VIP suites and specialty lanes bring an upscale, profitable experience.
Bowling, like any other industry, has journeyed plenty into the realm of luxury. Hip, glitzy centers date back to the days of the Rat Pack in Las Vegas. Private lanes have long been found in the spare rooms of the wealthy. Even Nixon added an alley to the White House basement.
For customers who remember the days of outdated décor and a smokey haze in the building, the atmosphere and offerings of today's bowling centers are impressing even the most discerning patron. Look at the landscape now and you will see an ever-expanding focus towards the higher end. VIP lanes, private suites, and other luxe areas are becoming as everpresent in centers across the country as vending machines and rentable footwear.
“We wanted our guests to be able to have more of an upscale bowling experience,” said Lauren VanBuskirk, director of marketing for Stars and Strikes, which features VIP areas in 13 of their 15 southeastern locations. “People walk in and see the curtained-off area and the fancier lanes and think, 'Oooh, I want to bowl over there.'”
VanBuskirk and other operators like her are seeing the benefits of specialty spaces, both in their bottom lines and in the eyes of their customers.
“This is something that's unique, that separates us from a lot of our competition,” said Jessica Doty, vice president of operations for Andy B's Entertainment in Denton, Texas. “Customers love the upgraded experience. It definitely gives them the feel of being special.”
“We go above and beyond to ensure a wonderful experience, from proper ball fit to shoes delivery to the lanes and have their names already in the scoring system upon arrival at their lanes. The guest gets the ultimate Very Important Bowler - VIB- treatment.”
It would have been unheard of not all that long ago to turn even a small number of lanes into reservation-only areas. Any decisions that took space away from league bowling would have risked not only alienating the regulars, but also creating potentially unfilled lanes and, thus, unrealized profits.
Fast forward to today, though, with the reduced numbers of active league bowlers (especially in the wake of pandemic influenced restrictions and tightened budgets), and it makes much more sound business sense to cater to parties, corporate events, and groups looking for a more exclusive experience.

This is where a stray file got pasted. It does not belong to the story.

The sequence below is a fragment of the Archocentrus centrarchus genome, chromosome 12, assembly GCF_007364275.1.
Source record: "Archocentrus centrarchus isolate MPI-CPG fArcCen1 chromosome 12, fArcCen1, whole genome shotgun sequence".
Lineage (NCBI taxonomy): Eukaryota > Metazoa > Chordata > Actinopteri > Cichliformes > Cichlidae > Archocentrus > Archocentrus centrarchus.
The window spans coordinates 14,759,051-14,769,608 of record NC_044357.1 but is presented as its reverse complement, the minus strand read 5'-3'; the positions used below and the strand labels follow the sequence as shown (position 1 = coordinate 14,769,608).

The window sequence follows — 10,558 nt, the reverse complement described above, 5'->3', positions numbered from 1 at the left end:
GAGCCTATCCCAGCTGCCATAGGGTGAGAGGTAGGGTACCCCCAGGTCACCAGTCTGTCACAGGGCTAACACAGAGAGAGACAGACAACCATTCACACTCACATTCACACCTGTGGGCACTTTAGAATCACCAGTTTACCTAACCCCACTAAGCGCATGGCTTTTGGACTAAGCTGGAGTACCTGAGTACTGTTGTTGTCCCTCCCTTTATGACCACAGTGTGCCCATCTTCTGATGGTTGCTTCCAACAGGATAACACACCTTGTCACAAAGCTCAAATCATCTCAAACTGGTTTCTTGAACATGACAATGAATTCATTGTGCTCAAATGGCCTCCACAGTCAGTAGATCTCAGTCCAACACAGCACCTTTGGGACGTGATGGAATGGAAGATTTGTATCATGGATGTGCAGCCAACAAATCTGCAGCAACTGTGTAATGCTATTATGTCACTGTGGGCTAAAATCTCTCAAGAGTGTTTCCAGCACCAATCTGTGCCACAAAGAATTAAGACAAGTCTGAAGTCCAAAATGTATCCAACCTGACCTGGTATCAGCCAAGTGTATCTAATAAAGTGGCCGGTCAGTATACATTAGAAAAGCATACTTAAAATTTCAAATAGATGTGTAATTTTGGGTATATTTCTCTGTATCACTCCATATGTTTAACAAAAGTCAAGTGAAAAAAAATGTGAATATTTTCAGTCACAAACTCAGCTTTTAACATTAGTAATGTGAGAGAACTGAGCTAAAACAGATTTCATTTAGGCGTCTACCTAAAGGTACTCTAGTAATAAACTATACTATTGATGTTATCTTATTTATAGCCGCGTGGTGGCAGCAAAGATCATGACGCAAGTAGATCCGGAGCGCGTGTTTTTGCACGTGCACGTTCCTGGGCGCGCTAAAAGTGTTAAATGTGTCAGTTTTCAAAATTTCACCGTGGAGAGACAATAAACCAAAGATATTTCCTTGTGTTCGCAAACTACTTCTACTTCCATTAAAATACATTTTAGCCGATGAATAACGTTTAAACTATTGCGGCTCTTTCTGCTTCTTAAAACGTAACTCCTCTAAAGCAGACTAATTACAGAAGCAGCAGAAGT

“As the years went by, you saw the leagues declining. It was nothing that we did, it was just society, the way things evolve,” said Anthony Taormina, president of Our Town Alley in East Norriton, Pennsylvania. “We realized that we didn't need 50 lanes anymore, we could use the square footage for other things, other revenue sources. And one was to put in a 6-lane boutique area.”
Approaches vary, depending on layout, available capacity, and customer demographics. What works for new, expan- sive family entertainment centers will not necessarily apply to a 50-year-old bowling alley looking to modernize its operation. But the key elements are the same: a space separate from the rest of the enterprise, a different (and typically more modern) décor scheme, and special offerings unique to that area, whether they be dedicated service, fancier food and beverage choices, or deluxe entertainment options.
For a center like Big Al's in Meridian, Idaho, that comes in the form of their 12-lane Slider Alley VIP Lounge, with its plush seating, novelty balls, and massive, four-lanes-wide video screens.
At Spins Bowl in Wappingers Falls, New York, groups can reserve their event space with customizable party options, including their choice of seven specialty lanes, access to arcade gaming, and a host whose role it is to keep the fun going.
In Naples, Florida, guests who snag a spot in the HeadPinz VIP area are treated to high-tech, glowing lanes on which they can play HyperBowling, a wild variation on the norm that features color-coded multipliers and an escalating scoring system.
Beyond establishing more opulent opportunities for patrons that allow them to stand out in their communities, managers are also finding that the added flexibility is a big boon for their businesses.
“We rarely say no to any events. Being versatile and keeping an open mind about the space has been critical to our success,” said Pam DeMarce, owner of the Wow! Zone
in Mankato, Minnesota. “Our community looks at us as a community facility, and we're extremely proud of that.”
DeMarce noted that over a weekend, the event space at Wow! Zone was slated to host a wedding reception (and its morning-after breakfast, the next day), a 1976 high school class reunion, and the players and coaching staff for the Wayne State University football team, in town to play a game against Minnesota State University that Saturday. “A lot of it is about the appeal of the VIP lanes, sure, but it's also really about just using your facility smartly,” DeMarce added.